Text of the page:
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      PubDate: 2016-12-13T06:51:45Z
      DOI: 10.1016/j.apsb.2016.10.003
       
  • Regulation of multidrug resistance by microRNAs in anti-cancer therapy

    • Authors: Xin An; Cesar Sarmiento; Tao Tan; Hua Zhu
      Abstract: Publication date: Available online 3 December 2016
      Source:Acta Pharmaceutica Sinica B
      Author(s): Xin An, Cesar Sarmiento, Tao Tan, Hua Zhu
      Multidrug resistance (MDR) remains a major clinical obstacle to successful cancer treatment. Although diverse mechanisms of MDR have been well elucidated, such as dysregulation of drugs transporters, defects of apoptosis and autophagy machinery, alterations of drug metabolism and drug targets, disrupti on of redox homeostasis, the exact mechanisms of MDR in a specific cancer patient and the cross-talk among these different mechanisms and how they are regulated are poorly understood. MicroRNAs (miRNAs) are a new class of small noncoding RNAs that could control the global activity of the cell by post-transcriptionally regulating a large variety of target genes and proteins expression. Accumulating evidence shows that miRNAs play a key regulatory role in MDR through modulating various drug resistant mechanisms mentioned above, thereby holding much promise for developing novel and more effective individualized therapies for cancer treatment. This review summarizes the various MDR mechanisms and mainly focuses on the role of miRNAs in regulating MDR in cancer treatment.

      PubDate: 2016-12-06T06:26:24Z
      DOI: 10.1016/j.apsb.2016.09.002
       
  • The modification of natural products for medical use

    • Authors: Zongru Guo
      Abstract: Publication date: Available online 25 November 2016
      Source:Acta Pharmaceutica Sinica B
      Author(s): Zongru Guo
      Drug innovation is characterized by painstaking molecular-level syntheses and modifications as the basic components of research and development. Similarly, natural products are chemically tailored and modified based upon their structural and biological properties. To some extent, the modification of natural products is quite different from de novo structure-based drug discovery. This review describes the general strategies and principles for the modification of natural products to drugs, as illustrated by several successful medicines that originated from natural products.
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      PubDate: 2016-11-29T05:42:54Z
      DOI: 10.1016/j.apsb.2016.06.003
       
  • Nanotechnology-based strategies for treatment of ocular disease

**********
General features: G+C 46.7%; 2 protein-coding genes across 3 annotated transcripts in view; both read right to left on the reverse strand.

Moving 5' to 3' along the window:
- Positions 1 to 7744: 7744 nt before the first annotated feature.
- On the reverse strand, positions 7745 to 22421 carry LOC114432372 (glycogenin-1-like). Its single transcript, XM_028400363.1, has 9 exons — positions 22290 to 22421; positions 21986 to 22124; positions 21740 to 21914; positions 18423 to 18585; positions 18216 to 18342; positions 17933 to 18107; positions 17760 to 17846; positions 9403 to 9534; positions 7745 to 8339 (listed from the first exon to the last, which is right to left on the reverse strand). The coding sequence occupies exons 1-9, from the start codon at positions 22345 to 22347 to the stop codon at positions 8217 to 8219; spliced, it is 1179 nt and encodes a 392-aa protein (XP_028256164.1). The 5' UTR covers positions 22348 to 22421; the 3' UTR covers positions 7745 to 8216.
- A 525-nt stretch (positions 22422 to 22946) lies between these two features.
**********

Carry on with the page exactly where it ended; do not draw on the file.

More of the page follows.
• Authors: Yuhua Weng; Juan Liu; Shubin Jin; Weisheng Guo; Xingjie Liang; Zhongbo Hu
      Abstract: Publication date: Available online 18 November 2016
      Source:Acta Pharmaceutica Sinica B
      Author(s): Yuhua Weng, Juan Liu, Shubin Jin, Weisheng Guo, Xingjie Liang, Zhongbo Hu
      Ocular diseases include various anterior and posterior segment diseases. Due to the unique anatomy and physiology of the eye, efficient ocular drug delivery is a great challenge to researchers and pharmacologists. Although there are conventional noninvasive and invasive treatments, such as eye drops, injections and implants, the current treatments either suffer from low bioavailability or severe adverse ocular effects. Alternatively, the emerging nanoscience and nanotechnology are playing an important role in the development of novel strategies for ocular disease therapy. Various active molecules have been designed to associate with nanocarriers to overcome ocular barriers and intimately interact with specific ocular tissues. In this review, we highlight the recent attempts of nanotechnology-based systems for imaging and treating ocular diseases, such as corneal d iseases, glaucoma, retina diseases, and choroid diseases. Although additional work remains, the progress described herein may pave the way to new, highly effective and important ocular nanomedicines.
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      PubDate: 2016-11-21T14:33:07Z
      DOI: 10.1016/j.apsb.2016.09.001
       
  • Synthesis, characterization and pharmacological evaluation of pyrazolyl
           urea derivatives as potential anti-inflammatory agents

    • Authors: Kanagasabai Somakala; Mohammad Amir
      Abstract: Publication date: Available online 10 November 2016
      Source:Acta Pharmaceutica Sinica B
      Author(s): Kanagasabai Somakala, Mohammad Amir